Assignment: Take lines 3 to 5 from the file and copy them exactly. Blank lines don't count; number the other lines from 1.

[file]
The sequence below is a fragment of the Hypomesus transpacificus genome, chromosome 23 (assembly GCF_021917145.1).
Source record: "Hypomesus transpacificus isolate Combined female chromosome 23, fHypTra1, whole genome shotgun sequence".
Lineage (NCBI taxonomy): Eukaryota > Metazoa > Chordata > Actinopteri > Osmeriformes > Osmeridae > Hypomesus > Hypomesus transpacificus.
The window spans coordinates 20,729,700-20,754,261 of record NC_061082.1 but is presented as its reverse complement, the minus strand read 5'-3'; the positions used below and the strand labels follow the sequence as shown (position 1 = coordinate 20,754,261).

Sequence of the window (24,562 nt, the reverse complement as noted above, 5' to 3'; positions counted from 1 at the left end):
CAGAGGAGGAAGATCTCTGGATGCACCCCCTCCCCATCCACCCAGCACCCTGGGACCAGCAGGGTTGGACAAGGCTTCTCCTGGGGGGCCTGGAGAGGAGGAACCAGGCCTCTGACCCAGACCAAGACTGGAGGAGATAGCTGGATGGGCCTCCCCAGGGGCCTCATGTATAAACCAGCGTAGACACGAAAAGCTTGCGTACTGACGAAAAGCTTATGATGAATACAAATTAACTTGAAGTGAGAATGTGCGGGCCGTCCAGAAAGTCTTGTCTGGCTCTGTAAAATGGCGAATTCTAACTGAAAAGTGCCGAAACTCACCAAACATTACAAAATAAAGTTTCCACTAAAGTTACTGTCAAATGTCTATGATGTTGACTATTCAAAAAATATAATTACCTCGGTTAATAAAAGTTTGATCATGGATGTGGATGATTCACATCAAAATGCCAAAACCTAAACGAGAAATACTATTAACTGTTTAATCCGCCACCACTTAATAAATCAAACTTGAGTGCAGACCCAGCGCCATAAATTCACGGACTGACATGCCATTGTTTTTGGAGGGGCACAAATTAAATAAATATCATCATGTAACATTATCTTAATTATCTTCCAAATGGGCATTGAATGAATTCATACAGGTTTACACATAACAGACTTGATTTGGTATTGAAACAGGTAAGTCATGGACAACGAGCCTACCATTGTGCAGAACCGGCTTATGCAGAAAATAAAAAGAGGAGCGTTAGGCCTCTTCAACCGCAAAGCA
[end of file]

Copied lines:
Lineage (NCBI taxonomy): Eukaryota > Metazoa > Chordata > Actinopteri > Osmeriformes > Osmeridae > Hypomesus > Hypomesus transpacificus.
The window spans coordinates 20,729,700-20,754,261 of record NC_061082.1 but is presented as its reverse complement, the minus strand read 5'-3'; the positions used below and the strand labels follow the sequence as shown (position 1 = coordinate 20,754,261).

Sequence of the window (24,562 nt, the reverse complement as noted above, 5' to 3'; positions counted from 1 at the left end):